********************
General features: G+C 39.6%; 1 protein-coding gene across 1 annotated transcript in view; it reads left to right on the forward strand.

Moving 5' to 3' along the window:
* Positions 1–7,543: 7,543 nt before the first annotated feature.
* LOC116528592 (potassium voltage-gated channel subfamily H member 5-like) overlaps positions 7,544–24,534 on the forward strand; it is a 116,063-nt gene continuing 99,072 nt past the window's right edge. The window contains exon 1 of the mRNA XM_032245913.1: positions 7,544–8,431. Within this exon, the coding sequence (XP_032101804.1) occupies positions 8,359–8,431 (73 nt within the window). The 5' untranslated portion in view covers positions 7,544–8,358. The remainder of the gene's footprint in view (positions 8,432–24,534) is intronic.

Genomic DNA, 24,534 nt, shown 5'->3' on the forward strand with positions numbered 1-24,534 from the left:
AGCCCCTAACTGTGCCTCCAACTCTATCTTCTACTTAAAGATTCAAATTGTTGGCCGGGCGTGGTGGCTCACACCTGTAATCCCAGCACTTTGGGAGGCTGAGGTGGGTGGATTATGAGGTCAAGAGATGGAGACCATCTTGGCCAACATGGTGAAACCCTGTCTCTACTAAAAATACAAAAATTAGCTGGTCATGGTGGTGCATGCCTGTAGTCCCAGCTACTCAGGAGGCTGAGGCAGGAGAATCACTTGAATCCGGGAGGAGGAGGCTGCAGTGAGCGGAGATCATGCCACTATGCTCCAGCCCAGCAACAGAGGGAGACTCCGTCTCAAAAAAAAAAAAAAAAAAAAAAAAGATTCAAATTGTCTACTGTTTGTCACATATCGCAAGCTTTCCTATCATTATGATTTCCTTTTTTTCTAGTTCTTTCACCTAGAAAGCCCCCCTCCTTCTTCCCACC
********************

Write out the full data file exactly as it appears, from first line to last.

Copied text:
General features: G+C 39.6%; 1 protein-coding gene across 1 annotated transcript in view; it reads left to right on the forward strand.

Moving 5' to 3' along the window:
* Positions 1–7,543: 7,543 nt before the first annotated feature.
* LOC116528592 (potassium voltage-gated channel subfamily H member 5-like) overlaps positions 7,544–24,534 on the forward strand; it is a 116,063-nt gene continuing 99,072 nt past the window's right edge. The window contains exon 1 of the mRNA XM_032245913.1: positions 7,544–8,431. Within this exon, the coding sequence (XP_032101804.1) occupies positions 8,359–8,431 (73 nt within the window). The 5' untranslated portion in view covers positions 7,544–8,358. The remainder of the gene's footprint in view (positions 8,432–24,534) is intronic.

Genomic DNA, 24,534 nt, shown 5'->3' on the forward strand with positions numbered 1-24,534 from the left:
AGCCCCTAACTGTGCCTCCAACTCTATCTTCTACTTAAAGATTCAAATTGTTGGCCGGGCGTGGTGGCTCACACCTGTAATCCCAGCACTTTGGGAGGCTGAGGTGGGTGGATTATGAGGTCAAGAGATGGAGACCATCTTGGCCAACATGGTGAAACCCTGTCTCTACTAAAAATACAAAAATTAGCTGGTCATGGTGGTGCATGCCTGTAGTCCCAGCTACTCAGGAGGCTGAGGCAGGAGAATCACTTGAATCCGGGAGGAGGAGGCTGCAGTGAGCGGAGATCATGCCACTATGCTCCAGCCCAGCAACAGAGGGAGACTCCGTCTCAAAAAAAAAAAAAAAAAAAAAAAAGATTCAAATTGTCTACTGTTTGTCACATATCGCAAGCTTTCCTATCATTATGATTTCCTTTTTTTCTAGTTCTTTCACCTAGAAAGCCCCCCTCCTTCTTCCCACC